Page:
Wildfire Smoke Epidemiology and Intervention Research

Wildfires are increasing in frequency and severity across the western United States, and associated smoke events are introducing new public health challenges in both urban and rural communities. In 2018, CEER  convened a  symposium of regional stakeholders to share lessons learned from the 2017 and 2018 wildfire seasons, and to foster academic-practice partnerships to address existing challenges related to wildfire smoke and health in Washington State. Practitioners, researchers, and students engaged in ‘World Cafe’ discussions to identify research priorities to address critical wildfire smoke public health challenges. Since the symposium, the CEER team has been working with public health practice partners to address the research priorities.

Risk Communication:

Our work has explored the content of risk communication materials, resident risk perceptions, and culturally-appropriate and preferred modes of wildfire smoke risk communication. We have conducted content analysis of governmental communications and resident surveys regarding risk perceptions and communication preferences among Methow Valley residents. With the Confederated Tribes of the Colville Reservation, we are working to understand how tribal and non-tribal communities receive information about smoke exposure. We have also worked with state and local public health agencies on the development of risk communication materials and strategies, and frequently respond to media requests for information on wildfire smoke health risks.




We continue to work with public health practice partners to evaluate a variety of wildfire smoke interventions, including the effectiveness of box fan filters, N95 masks, and associated distribution programs. We have conducted interviews and focus groups with Methow Valley residents and service providers to identify interventions that could be used to mitigate impacts of prolonged wildfire smoke events.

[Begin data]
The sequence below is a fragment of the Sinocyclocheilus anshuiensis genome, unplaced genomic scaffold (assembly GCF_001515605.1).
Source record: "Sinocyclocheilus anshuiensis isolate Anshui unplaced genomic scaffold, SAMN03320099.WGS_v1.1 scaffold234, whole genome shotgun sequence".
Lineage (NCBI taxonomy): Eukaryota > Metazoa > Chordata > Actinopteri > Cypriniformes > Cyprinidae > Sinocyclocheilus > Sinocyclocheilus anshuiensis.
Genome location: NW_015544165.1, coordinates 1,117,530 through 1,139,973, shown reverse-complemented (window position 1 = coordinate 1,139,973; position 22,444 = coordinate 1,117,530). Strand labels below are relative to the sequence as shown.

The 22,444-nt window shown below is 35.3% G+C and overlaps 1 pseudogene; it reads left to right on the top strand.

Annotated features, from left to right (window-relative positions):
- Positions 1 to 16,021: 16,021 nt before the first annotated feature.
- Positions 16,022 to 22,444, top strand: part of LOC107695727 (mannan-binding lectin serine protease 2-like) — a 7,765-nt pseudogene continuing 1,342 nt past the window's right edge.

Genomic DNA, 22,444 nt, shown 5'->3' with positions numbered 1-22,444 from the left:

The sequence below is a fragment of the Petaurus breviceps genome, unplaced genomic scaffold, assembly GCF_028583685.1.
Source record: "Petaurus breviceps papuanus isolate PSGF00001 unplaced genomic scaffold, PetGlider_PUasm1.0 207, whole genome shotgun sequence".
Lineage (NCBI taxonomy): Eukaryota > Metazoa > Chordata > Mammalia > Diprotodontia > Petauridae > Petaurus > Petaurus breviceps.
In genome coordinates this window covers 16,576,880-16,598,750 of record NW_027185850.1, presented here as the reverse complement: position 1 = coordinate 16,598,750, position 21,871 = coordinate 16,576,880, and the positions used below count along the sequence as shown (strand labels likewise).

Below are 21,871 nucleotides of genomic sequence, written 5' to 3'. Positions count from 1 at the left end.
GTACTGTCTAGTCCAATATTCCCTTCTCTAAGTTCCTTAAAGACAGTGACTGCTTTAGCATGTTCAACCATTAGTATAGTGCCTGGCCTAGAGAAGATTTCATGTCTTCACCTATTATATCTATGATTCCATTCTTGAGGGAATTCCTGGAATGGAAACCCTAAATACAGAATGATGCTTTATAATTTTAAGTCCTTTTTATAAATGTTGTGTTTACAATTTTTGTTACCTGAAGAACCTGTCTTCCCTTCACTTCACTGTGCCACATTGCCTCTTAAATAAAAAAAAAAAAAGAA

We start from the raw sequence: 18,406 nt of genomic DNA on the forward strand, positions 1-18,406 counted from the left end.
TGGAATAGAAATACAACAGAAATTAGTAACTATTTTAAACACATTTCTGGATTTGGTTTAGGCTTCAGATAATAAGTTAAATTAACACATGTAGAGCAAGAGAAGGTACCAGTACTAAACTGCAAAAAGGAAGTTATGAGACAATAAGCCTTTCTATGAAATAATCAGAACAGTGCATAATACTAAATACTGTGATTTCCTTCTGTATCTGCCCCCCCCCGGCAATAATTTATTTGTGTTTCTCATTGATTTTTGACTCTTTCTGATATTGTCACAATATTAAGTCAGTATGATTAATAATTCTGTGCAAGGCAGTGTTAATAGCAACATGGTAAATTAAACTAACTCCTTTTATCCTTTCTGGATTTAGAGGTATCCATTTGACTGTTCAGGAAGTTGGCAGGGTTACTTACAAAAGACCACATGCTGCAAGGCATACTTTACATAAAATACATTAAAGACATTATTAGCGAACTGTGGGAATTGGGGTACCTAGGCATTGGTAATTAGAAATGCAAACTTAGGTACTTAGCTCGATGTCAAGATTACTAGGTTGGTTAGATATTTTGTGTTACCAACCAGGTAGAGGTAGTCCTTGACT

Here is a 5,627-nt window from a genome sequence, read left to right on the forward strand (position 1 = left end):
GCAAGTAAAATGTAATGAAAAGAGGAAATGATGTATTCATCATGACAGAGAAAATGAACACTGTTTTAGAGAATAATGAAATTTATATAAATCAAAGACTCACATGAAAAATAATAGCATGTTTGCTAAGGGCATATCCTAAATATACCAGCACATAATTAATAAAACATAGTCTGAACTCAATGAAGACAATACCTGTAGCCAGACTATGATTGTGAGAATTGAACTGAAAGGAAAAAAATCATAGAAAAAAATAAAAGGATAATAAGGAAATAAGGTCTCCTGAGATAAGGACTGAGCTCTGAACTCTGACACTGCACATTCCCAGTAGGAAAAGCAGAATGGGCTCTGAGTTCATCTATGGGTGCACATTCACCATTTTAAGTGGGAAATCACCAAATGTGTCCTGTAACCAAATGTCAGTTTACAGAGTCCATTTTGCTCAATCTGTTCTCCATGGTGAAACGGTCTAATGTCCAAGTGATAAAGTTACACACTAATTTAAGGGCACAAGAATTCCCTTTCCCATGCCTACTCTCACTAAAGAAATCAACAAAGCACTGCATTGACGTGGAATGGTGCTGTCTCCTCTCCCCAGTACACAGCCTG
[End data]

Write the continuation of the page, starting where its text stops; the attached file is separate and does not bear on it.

Related Publications:

  • Doubleday A, Choe Y, Busch Isaksen TM, Errett NA. Urban Bike and Pedestrian Activity Impacts from Wildfire Smoke Events in Seattle, WA. Accepted: Journal of Transport and Health.
  • Durkin A, Gonzalez R, Busch Isaksen T, Walker E, Errett NA. Establishing a Community Air Monitoring Network in a Wildfire Smoke Prone Rural Community: Motivations, Experiences, Challenges, and Ideas of Clean Air Methow’s Clean Air Ambassadors. Int. J. Environ. Res. Public Health 2020, 17(22), 8393; https://doi.org/10.3390/ijerph17228393
  • VanDeventer D, Marcaux J, Doubleday A, Errett NA, Busch Isaksen TM. Wildfire Smoke Risk Communication Efficacy: A Content Analysis to Summarize Washington State’s 2018 Statewide Smoke Event Public Health Messaging. J Public Health Manag Pract. 2020 Apr 17. doi: 10.1097/PHH.0000000000001151. [Epub ahead of print]
  • Errett NA, Roop HA, Pendergrast C, Kramer B, Doubleday A, Tran KA, Busch Isaksen T. Building a Practice-based Research Agenda for Wildfire Smoke and Health: A Report of the 2018 Washington Wildfire Smoke Stakeholder Synthesis Symposium. Int. J. Environ. Res. Public Health. 2019, 16(13), 2398; https://doi.org/10.3390/ijerph16132398
  • Pendergrast C, Errett NA, Roop HA, Doubleday A*, Kramer B*, Anh Tran K**, and Busch Isaksen T. University of Washington Wildfire Smoke Risk Communication Stakeholder Synthesis Symposium World Café Discussion Summary Report. 2019. A report prepared by the University of Washington Department of Environmental and Occupational Health Sciences and the University of Washington Climate Impacts Group, Seattle, WA.